Since Monday, the national average for a gallon of regular gasoline has stayed flat at $3.80. According to new data from the Energy Information Administration (EIA), gas demand increased from 8.66 million b/d to 9.01 million b/d last week. Total domestic gasoline stocks decreased by nearly 1 million bbl million to 205.7 million bbl. Tighter supply and robust gasoline demand would typically push pump prices higher; however, fluctuating oil prices have limited price increases. Pump price increases could continue to be limited if oil prices continue to decline.
At the close of Wednesday’s formal trading session, WTI decreased by $3.08 to settle at $85.83. Crude prices dropped yesterday after the EIA reported that total domestic commercial crude stocks increased dramatically by 4 million bbl last week. The inventory rise could mean that demand is falling due to growing economic concerns in the market. If economic growth stalls or reverses course, crude demand will likely to follow suit alongside prices.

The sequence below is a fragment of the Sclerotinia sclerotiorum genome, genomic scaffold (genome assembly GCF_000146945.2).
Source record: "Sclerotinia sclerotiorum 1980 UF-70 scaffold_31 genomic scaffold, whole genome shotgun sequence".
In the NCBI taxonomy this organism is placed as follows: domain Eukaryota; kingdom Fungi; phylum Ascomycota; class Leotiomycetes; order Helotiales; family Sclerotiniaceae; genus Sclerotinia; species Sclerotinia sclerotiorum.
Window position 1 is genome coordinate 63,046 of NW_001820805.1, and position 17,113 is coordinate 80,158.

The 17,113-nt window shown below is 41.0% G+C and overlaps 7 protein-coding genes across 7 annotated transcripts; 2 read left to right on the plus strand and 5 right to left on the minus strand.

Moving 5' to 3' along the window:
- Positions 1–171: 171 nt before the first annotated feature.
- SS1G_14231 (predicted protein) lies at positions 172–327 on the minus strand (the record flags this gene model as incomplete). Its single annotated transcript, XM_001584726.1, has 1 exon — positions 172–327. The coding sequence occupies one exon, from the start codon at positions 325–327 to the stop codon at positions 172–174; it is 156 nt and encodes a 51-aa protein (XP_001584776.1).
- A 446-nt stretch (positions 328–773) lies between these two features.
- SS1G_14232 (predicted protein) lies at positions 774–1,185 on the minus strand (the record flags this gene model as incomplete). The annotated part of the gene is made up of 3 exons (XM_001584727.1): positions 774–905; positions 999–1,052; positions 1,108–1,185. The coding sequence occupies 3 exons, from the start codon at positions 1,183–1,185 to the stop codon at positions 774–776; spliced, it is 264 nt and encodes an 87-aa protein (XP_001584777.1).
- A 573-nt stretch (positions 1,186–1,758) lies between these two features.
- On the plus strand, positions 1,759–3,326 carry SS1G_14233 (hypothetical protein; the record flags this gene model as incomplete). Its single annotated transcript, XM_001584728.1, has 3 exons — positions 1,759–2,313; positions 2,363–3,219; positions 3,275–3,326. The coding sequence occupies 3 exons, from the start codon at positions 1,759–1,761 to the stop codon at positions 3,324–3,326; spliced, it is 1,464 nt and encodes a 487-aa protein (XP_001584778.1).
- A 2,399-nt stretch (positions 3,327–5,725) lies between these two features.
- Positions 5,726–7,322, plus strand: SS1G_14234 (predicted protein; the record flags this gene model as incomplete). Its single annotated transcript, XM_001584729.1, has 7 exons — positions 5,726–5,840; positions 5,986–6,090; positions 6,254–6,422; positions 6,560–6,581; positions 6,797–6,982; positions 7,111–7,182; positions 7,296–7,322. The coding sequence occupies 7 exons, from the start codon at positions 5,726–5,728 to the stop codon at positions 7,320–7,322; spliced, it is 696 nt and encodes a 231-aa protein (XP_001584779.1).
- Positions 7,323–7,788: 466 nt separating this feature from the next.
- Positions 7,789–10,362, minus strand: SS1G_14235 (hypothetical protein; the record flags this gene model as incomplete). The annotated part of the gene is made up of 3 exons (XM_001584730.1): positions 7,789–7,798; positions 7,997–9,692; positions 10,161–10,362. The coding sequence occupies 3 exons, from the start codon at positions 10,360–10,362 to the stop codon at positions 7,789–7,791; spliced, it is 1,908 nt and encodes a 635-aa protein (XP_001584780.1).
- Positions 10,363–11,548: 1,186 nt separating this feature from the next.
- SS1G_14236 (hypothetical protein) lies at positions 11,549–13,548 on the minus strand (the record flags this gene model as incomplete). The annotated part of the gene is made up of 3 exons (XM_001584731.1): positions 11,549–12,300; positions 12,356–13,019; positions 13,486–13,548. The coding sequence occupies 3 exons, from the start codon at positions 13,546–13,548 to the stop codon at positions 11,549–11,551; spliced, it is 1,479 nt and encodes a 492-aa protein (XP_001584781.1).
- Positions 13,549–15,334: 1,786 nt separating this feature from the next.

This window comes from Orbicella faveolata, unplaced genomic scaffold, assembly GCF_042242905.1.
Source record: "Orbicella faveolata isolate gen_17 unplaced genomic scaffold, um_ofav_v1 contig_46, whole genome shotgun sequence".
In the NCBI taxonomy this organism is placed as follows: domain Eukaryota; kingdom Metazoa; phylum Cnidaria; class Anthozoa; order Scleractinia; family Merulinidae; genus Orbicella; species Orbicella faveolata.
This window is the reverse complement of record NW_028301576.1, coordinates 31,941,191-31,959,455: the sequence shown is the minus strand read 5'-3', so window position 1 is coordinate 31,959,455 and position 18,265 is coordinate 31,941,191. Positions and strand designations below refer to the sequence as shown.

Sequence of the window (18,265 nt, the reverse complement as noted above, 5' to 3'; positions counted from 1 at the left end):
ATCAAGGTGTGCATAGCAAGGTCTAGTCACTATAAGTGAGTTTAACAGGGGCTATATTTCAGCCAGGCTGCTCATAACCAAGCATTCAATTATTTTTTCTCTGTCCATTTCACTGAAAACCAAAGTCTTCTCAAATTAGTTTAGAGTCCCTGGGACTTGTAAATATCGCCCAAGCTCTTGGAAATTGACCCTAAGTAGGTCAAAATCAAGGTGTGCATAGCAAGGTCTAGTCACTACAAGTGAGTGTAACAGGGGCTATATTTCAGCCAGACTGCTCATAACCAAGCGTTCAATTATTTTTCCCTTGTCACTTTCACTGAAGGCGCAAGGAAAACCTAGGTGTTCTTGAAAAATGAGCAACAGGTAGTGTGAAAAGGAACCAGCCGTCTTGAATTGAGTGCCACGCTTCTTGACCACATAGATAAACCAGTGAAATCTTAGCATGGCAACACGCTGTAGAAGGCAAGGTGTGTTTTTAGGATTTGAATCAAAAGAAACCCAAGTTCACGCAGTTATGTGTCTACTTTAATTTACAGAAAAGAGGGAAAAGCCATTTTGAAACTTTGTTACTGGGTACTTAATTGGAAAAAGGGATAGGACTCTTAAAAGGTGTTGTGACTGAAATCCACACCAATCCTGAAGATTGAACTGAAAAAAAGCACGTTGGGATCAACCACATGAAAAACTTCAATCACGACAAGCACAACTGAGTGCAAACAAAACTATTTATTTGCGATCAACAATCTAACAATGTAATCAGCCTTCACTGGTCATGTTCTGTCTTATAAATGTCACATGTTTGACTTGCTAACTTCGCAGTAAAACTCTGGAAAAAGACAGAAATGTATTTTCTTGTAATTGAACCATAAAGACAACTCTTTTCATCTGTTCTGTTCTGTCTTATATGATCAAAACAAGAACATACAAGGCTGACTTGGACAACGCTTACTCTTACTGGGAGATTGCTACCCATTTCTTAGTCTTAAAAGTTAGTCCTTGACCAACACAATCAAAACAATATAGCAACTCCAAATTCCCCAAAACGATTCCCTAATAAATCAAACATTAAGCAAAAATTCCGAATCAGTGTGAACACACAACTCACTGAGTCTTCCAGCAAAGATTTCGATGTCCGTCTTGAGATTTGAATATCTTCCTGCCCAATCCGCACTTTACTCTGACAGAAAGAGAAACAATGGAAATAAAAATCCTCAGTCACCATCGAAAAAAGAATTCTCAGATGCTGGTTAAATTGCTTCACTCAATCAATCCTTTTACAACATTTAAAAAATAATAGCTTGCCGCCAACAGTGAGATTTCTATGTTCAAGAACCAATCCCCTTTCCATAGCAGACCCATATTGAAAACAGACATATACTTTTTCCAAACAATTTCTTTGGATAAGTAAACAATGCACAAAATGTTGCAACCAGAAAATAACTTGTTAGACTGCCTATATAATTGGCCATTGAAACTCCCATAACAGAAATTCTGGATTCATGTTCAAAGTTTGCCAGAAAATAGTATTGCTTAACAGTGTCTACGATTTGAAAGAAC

Largest Weekly Increases
- Since last Thursday, these 10 states have seen the largest increases in their averages: Florida (+14 cents), Delaware (+11 cents), Indiana (+10 cents), Pennsylvania (+10 cents), New Jersey (+9 cents), Massachusetts (+9 cents), New Hampshire (+9 cents), Connecticut (+9 cents), New York (+7 cents) and South Carolina (+7 cents).